Mail Me Art: Going Postal with the World's Best Illustrators and Designers Paperback – 27 Mar 2009
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This book showcases the 200 best illustrations from the Mail Me Art project along with project credits and interviews with 16 of the illustrators. Readers will enjoy the variety of unique art produced by artists around the world and will be inspired by the challenge of shipping art through the mail. They will also gain insight into the process and challenges of creating the art through interviews.
About the Author
Darren Di Lietos' website, the Little Chimp Society, is one of the most popular illustration news portals on the Internet. Darren is a full-time freelance designer, and has started to pursue a career in illustration and web development.
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The book makes an interesting survey of contemporary artists/designers/illustrators whose work errs toward the slightly alternative. There are brief interviews with 17 of the contributors, which are interesting, but could have been more so. I felt the questions that were asked (the same of everyone, rather than personalising with regard to artist's work, etc) restricted the potential answers somewhat.
I didn't find this book quite as interesting as I had hoped - overall, a bit disappointing, but definitely still worth a look. You should also check out 'Envelopes: A Puzzling Journey through the Royal Mail' by Harriet Russell.
What in the book is really conspicuous by its absence, though, is any real knowledge of over forty years of mail art activities. Even if art by correspondence remains an underestimated and underground art phenomenon, it has been nevertheless documented in thousands of catalogues, art magazines, books, articles (see John Held Jr.'s Mail Art: An Annotated Bibliography, The Scarecrow Press, 1991), and also in many web sites. You simply cannot sweep the complex history of correspondence art under the carpet. If Di Lieto had made the effort of a little research into the tradition (and the present) of mail art, he would not have come up with such an inaccurate piece of information as when he states that "unlike regular mail, there is often nothing inside (a mail art envelope)": quite the opposite is true! Since Di Lieto name-drops in his introduction "the late pop artist Ray Johnson, who is often considered the father of the (mail art) movement", he cannot plead complete ignorance. With a little insight into the motivations that lie behind the growth of a planetary "eternal network" of creative correspondents, still involving today hundreds of postal networkers, the author would have found out, for instance, that mail art is traditionally considered "a gift" and not something in need of a price tag (as he requests in his interviews to the participating authors).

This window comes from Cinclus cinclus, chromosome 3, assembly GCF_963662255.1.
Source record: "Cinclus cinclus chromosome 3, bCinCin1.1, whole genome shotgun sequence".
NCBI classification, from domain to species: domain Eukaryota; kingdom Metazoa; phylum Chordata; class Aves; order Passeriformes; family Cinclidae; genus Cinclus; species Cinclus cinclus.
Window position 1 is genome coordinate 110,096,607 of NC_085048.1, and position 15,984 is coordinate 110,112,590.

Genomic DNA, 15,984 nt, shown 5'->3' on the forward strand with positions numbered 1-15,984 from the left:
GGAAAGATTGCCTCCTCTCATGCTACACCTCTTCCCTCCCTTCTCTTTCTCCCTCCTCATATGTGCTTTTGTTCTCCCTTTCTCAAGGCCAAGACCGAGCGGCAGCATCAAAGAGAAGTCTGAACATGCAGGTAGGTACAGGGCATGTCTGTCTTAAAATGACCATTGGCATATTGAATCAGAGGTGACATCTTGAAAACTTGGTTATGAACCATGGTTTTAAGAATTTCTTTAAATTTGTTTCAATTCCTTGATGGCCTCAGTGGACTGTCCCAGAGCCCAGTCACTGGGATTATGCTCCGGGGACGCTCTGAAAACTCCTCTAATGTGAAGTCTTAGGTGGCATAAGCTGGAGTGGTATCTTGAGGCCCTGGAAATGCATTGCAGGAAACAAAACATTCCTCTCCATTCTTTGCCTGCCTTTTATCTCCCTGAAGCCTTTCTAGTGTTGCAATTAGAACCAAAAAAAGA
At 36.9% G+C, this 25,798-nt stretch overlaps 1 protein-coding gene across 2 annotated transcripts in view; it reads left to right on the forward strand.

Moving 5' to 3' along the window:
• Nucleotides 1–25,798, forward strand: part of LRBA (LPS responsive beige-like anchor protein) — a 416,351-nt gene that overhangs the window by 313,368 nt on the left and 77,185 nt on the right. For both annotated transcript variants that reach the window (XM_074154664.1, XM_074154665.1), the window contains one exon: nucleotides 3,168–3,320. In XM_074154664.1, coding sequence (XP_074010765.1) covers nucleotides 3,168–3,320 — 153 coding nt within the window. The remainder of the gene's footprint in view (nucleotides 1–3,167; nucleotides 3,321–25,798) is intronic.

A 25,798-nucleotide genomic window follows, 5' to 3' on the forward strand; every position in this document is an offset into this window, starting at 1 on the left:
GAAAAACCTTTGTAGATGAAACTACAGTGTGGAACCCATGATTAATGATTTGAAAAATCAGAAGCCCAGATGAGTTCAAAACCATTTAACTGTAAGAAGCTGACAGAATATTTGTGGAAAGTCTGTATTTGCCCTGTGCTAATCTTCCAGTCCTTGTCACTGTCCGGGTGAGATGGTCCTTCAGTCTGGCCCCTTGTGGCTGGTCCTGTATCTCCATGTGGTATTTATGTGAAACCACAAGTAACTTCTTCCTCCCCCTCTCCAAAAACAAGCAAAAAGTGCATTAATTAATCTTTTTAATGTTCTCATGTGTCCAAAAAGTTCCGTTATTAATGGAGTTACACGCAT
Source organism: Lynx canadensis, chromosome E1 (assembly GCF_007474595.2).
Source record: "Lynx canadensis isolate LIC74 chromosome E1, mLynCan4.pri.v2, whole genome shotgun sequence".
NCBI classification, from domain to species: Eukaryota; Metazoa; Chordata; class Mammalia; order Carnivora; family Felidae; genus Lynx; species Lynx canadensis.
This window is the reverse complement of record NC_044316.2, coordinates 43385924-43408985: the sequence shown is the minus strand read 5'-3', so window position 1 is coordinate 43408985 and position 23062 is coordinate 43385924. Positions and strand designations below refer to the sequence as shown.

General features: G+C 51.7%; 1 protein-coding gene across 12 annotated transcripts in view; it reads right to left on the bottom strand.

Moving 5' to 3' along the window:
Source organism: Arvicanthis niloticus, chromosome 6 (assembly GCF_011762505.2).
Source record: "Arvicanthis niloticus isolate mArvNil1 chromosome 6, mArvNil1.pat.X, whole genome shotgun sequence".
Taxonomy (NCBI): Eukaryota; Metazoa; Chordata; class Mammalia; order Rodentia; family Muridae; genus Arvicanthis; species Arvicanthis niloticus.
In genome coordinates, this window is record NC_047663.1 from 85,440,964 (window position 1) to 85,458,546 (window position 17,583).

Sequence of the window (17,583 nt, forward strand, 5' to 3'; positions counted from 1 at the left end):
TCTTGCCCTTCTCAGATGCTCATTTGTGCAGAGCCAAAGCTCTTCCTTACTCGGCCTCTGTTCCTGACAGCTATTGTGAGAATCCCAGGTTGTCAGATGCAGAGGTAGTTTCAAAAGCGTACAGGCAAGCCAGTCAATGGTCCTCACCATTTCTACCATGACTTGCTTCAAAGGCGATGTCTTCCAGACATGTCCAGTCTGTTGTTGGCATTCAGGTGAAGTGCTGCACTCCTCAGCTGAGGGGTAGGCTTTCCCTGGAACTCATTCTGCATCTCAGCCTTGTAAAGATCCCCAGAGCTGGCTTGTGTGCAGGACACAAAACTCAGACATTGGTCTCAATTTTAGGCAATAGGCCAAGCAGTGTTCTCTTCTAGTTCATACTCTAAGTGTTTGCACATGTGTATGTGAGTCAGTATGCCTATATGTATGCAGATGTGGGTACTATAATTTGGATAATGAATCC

The global mail art community is not restricted only to illustrators and graphic designers, but also includes painters, sculptors, performers, poets, novelists, musicians, filmmakers, philosophers, mad scientists, amateurs and people from all walks of life. The aim of mail art is not (only) to produce spectacular images on envelopes. In actual fact, the medium usually tackles a broad range of counter-cultural, social, ecological and utopian issues: as an introduction to mail art theory and practices, see Networked Art by Craig J. Saper (University of Minnesota Press, 2001) and the collection of essays At a Distance: Precursors to Art and Activism on the Internet (The MIT Press, 2005). Mail art works are rarely "art for art's sake", they tend to be part of an ongoing collective dialogue, a process of open, free, anti-hierarchical and interactive communication that long predates the so called "social networks" of the Web 2.0.
Only an handful of works reproduced in Mail Me Art deal with the concepts of communication and postal transmission, even these in a rather shy and mild way. We do not see attempts at challenging the postal medium (for example, by using fake "artist's stamps"), or at projecting art statements that go much beyond the sheer demonstration of wit and pictorial prowess. Above all, these nice pieces of postal art do not attempt to become part of a networking process by requesting in some way a feedback from the receiver, they are "finished" and ready to be framed (though Di Lieto also proposes to buy them and forward them to a new addressee).
In the broader context of the history of correspondence art, Mail Me Art (with its online companion website) is therefore an interesting project, but only shows one side of the multifaceted mail art phenomenon. A few lines of clarification in the introduction would have been sufficient to place the book in a more correct perspective (since Di Lieto's website promises a second book, he will have a chance to set the records straight!). All this said, and partially in defence of the author, most books on mail art are no more in print or are rather difficult to find, though Internet offers huge reference sites like the Artpool Archive or Ruud Janssen's TAM. I still find it amazing that more books are available in the English language about niche phenomenons like ATCs (Artist's Trading Cards), that developed in recent years from the mail art milieu, rather than about the history of mail art itself. It is a gap in the book market that begs to be filled, the sooner the better (but of course, this is another story).